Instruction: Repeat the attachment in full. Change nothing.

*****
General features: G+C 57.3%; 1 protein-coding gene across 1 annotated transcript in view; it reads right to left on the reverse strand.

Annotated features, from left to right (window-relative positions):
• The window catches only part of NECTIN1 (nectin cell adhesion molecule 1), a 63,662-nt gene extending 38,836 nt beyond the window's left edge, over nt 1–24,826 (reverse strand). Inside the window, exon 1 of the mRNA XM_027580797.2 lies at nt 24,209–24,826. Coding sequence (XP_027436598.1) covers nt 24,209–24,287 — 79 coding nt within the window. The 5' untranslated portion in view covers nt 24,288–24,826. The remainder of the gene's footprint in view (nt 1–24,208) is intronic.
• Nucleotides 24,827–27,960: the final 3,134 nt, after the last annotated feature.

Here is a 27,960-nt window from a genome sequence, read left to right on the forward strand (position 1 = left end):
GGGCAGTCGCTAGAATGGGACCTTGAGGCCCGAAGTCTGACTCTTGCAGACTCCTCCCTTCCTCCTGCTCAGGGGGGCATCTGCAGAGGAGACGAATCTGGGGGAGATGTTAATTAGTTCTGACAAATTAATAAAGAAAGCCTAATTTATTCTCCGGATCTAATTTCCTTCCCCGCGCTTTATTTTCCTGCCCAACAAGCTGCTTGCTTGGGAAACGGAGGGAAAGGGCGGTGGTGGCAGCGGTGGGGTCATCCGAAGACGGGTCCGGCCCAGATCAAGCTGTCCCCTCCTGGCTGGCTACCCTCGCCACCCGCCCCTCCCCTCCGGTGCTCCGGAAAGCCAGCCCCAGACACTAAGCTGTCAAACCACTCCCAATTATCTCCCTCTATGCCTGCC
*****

General features: G+C 57.3%; 1 protein-coding gene across 1 annotated transcript in view; it reads right to left on the reverse strand.

Annotated features, from left to right (window-relative positions):
• The window catches only part of NECTIN1 (nectin cell adhesion molecule 1), a 63,662-nt gene extending 38,836 nt beyond the window's left edge, over nt 1–24,826 (reverse strand). Inside the window, exon 1 of the mRNA XM_027580797.2 lies at nt 24,209–24,826. Coding sequence (XP_027436598.1) covers nt 24,209–24,287 — 79 coding nt within the window. The 5' untranslated portion in view covers nt 24,288–24,826. The remainder of the gene's footprint in view (nt 1–24,208) is intronic.
• Nucleotides 24,827–27,960: the final 3,134 nt, after the last annotated feature.

Here is a 27,960-nt window from a genome sequence, read left to right on the forward strand (position 1 = left end):
GGGCAGTCGCTAGAATGGGACCTTGAGGCCCGAAGTCTGACTCTTGCAGACTCCTCCCTTCCTCCTGCTCAGGGGGGCATCTGCAGAGGAGACGAATCTGGGGGAGATGTTAATTAGTTCTGACAAATTAATAAAGAAAGCCTAATTTATTCTCCGGATCTAATTTCCTTCCCCGCGCTTTATTTTCCTGCCCAACAAGCTGCTTGCTTGGGAAACGGAGGGAAAGGGCGGTGGTGGCAGCGGTGGGGTCATCCGAAGACGGGTCCGGCCCAGATCAAGCTGTCCCCTCCTGGCTGGCTACCCTCGCCACCCGCCCCTCCCCTCCGGTGCTCCGGAAAGCCAGCCCCAGACACTAAGCTGTCAAACCACTCCCAATTATCTCCCTCTATGCCTGCC